Hobsons, a British company, is another recognizable name looking to build its market share in the United States after it entered and began building a portfolio of institutional clients for whom it recruits in 2010. Perhaps the biggest U.S.-based agency is World Education Group, which has an institutional client base of approximately 25 universities and colleges.

Both World Education Group and IDP have been certified by the American International Recruitment Council (AIRC), a recently formed (2008) nonprofit association, which seeks to offer quality assurance mechanisms to the recruitment marketplace through its certification process. At present, there are 24 agencies certified by the AIRC with another round of candidate agencies, including Hobsons, currently undergoing the quality assurance process.

Beyond the big agency model, institutions work individually with their own networks of trusted agents, either from regional offices in big markets such as India, China and Japan or as part of a network of independent contractors. For those institutions that cannot afford to maintain offices abroad, there are alternative cost-sharing avenues that are starting to emerge as entrepreneurs in target markets look for innovative solutions to institutional needs.

One such example, highlighted in January by InsideHigherEd, is that of the Minnesota-based for-profit company Gen Next Education, which is developing a plan to offer office-sharing options mixed with outsourcing opportunities. The in-country International Knowledge Centers, as the shared facilities are known, would serve as a base from which many institutions can develop their recruitment strategies (among other internationalization efforts) in a specific region. While representatives from member colleges could use the Knowledge Center as a base on recruiting trips it would be staffed on a day-to-day basis by Gen Next employees. They would provide a host of services – including marketing at regional high schools – to help coordinate the colleges’ international activities on the ground and in building local brand recognition, which is especially important for smaller, lesser known institutions.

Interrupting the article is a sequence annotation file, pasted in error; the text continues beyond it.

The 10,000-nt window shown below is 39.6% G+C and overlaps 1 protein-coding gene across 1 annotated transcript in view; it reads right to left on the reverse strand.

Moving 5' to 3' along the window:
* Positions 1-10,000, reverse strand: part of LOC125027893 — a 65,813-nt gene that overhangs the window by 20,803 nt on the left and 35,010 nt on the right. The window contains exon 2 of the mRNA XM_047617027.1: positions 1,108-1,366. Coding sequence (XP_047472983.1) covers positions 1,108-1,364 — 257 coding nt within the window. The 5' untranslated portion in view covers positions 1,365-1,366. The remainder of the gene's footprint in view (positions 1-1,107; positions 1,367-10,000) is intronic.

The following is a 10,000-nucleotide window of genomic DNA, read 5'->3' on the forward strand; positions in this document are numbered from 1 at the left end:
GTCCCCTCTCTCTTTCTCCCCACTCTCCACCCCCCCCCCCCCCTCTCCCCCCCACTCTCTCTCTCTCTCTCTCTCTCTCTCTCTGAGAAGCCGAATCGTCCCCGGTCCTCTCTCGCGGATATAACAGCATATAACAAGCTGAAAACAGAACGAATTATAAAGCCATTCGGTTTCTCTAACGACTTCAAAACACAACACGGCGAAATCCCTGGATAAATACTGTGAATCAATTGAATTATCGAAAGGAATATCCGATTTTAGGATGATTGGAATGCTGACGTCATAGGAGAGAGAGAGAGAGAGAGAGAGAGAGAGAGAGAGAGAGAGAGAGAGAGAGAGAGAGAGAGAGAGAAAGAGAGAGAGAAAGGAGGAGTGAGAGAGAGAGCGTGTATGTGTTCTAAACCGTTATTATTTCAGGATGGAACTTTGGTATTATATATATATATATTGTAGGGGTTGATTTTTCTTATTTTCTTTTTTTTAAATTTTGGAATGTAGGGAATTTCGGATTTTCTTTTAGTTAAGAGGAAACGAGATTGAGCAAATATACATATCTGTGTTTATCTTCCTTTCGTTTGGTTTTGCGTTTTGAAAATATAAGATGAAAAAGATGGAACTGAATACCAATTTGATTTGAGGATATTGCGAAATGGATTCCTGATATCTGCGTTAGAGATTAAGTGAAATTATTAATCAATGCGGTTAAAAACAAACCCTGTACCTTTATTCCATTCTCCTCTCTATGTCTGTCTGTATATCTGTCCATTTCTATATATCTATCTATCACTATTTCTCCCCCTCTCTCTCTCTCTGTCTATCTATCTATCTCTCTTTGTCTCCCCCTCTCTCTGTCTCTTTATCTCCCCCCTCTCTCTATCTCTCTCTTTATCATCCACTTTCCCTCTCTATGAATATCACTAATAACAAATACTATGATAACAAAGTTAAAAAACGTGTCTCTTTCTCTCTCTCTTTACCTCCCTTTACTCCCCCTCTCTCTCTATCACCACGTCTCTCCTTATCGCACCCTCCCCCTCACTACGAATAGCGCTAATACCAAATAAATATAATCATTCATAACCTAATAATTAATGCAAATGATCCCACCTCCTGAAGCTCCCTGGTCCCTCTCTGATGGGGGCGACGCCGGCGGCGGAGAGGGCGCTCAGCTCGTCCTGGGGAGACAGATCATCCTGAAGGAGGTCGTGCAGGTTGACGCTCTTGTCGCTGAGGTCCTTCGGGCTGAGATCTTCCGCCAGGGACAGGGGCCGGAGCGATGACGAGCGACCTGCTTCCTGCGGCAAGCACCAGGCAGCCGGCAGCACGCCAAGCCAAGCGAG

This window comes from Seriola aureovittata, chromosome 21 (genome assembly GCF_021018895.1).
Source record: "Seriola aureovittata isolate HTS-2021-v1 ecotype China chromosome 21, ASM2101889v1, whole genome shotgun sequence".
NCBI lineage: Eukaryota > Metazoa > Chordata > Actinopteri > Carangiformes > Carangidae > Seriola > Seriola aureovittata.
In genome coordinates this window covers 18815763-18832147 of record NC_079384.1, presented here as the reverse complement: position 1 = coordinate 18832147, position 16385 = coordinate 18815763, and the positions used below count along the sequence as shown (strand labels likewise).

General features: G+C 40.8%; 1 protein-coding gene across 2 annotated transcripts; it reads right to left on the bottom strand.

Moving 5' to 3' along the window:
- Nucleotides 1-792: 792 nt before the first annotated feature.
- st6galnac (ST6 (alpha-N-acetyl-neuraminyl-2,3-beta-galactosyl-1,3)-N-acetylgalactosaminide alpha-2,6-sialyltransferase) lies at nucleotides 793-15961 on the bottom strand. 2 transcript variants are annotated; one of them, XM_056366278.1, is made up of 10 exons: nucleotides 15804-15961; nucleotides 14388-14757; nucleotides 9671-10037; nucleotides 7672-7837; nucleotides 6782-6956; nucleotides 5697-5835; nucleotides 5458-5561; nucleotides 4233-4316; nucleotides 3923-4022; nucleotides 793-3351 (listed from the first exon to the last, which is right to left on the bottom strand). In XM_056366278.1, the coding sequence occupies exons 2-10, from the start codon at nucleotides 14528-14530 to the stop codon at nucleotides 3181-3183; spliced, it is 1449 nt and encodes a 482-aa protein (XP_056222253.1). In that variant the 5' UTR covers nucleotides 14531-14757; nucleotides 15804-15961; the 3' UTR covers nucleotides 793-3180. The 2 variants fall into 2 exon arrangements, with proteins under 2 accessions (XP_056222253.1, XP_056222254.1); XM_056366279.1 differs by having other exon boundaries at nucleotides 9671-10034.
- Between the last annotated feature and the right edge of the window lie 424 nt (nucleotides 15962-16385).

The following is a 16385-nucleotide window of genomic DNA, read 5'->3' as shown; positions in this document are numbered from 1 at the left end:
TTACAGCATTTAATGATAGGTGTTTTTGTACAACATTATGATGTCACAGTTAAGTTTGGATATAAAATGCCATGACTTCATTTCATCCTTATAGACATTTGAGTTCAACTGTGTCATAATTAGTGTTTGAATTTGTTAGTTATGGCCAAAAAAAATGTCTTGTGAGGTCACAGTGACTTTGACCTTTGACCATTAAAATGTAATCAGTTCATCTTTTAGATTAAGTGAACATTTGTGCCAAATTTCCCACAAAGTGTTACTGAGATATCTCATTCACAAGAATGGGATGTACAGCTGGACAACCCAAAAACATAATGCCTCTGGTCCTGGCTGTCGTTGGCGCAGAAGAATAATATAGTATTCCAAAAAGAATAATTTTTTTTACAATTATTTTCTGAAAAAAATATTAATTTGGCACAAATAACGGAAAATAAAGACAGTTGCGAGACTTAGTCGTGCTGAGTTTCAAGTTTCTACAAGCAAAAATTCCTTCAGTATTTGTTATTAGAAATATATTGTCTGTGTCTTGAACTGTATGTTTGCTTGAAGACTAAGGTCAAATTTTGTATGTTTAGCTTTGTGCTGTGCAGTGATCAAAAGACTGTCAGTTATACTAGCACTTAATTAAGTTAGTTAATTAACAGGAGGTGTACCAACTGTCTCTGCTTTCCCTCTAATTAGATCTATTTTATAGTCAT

The company is currently in the process of opening its first International Knowledge Center, in Bangalore India, which it hopes will be the first of many such centers, representing no more than 25 institutions each. Reportedly, the cost of becoming a "strategic partner" of a center is a not insubstantial $20,000 to $30,000 a year, depending on the level of service.